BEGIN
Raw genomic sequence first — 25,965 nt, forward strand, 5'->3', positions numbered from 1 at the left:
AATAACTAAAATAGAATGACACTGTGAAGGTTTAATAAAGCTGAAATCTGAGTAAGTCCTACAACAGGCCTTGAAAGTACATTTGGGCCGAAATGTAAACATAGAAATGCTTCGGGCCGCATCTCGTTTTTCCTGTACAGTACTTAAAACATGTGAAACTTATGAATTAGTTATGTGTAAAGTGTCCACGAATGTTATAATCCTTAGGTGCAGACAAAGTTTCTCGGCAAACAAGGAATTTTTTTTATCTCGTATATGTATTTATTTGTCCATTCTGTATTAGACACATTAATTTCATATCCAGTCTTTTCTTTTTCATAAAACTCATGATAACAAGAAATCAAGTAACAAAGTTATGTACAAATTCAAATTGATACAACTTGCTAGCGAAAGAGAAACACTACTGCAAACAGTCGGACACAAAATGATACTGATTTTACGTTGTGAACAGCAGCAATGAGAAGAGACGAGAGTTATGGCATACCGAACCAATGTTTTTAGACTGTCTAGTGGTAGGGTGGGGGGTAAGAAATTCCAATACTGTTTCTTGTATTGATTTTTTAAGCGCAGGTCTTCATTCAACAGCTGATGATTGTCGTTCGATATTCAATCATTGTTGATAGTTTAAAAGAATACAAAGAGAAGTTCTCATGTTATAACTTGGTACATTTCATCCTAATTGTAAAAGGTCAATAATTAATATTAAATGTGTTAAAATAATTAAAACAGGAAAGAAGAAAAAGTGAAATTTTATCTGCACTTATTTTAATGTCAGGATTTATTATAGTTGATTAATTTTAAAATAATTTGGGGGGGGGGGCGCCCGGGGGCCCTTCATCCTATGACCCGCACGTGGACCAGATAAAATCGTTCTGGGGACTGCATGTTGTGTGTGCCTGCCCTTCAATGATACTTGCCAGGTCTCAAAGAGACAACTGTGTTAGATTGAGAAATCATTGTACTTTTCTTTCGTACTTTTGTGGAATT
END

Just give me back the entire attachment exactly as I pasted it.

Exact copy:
Raw genomic sequence first — 25,965 nt, forward strand, 5'->3', positions numbered from 1 at the left:
AATAACTAAAATAGAATGACACTGTGAAGGTTTAATAAAGCTGAAATCTGAGTAAGTCCTACAACAGGCCTTGAAAGTACATTTGGGCCGAAATGTAAACATAGAAATGCTTCGGGCCGCATCTCGTTTTTCCTGTACAGTACTTAAAACATGTGAAACTTATGAATTAGTTATGTGTAAAGTGTCCACGAATGTTATAATCCTTAGGTGCAGACAAAGTTTCTCGGCAAACAAGGAATTTTTTTTATCTCGTATATGTATTTATTTGTCCATTCTGTATTAGACACATTAATTTCATATCCAGTCTTTTCTTTTTCATAAAACTCATGATAACAAGAAATCAAGTAACAAAGTTATGTACAAATTCAAATTGATACAACTTGCTAGCGAAAGAGAAACACTACTGCAAACAGTCGGACACAAAATGATACTGATTTTACGTTGTGAACAGCAGCAATGAGAAGAGACGAGAGTTATGGCATACCGAACCAATGTTTTTAGACTGTCTAGTGGTAGGGTGGGGGGTAAGAAATTCCAATACTGTTTCTTGTATTGATTTTTTAAGCGCAGGTCTTCATTCAACAGCTGATGATTGTCGTTCGATATTCAATCATTGTTGATAGTTTAAAAGAATACAAAGAGAAGTTCTCATGTTATAACTTGGTACATTTCATCCTAATTGTAAAAGGTCAATAATTAATATTAAATGTGTTAAAATAATTAAAACAGGAAAGAAGAAAAAGTGAAATTTTATCTGCACTTATTTTAATGTCAGGATTTATTATAGTTGATTAATTTTAAAATAATTTGGGGGGGGGGGCGCCCGGGGGCCCTTCATCCTATGACCCGCACGTGGACCAGATAAAATCGTTCTGGGGACTGCATGTTGTGTGTGCCTGCCCTTCAATGATACTTGCCAGGTCTCAAAGAGACAACTGTGTTAGATTGAGAAATCATTGTACTTTTCTTTCGTACTTTTGTGGAATT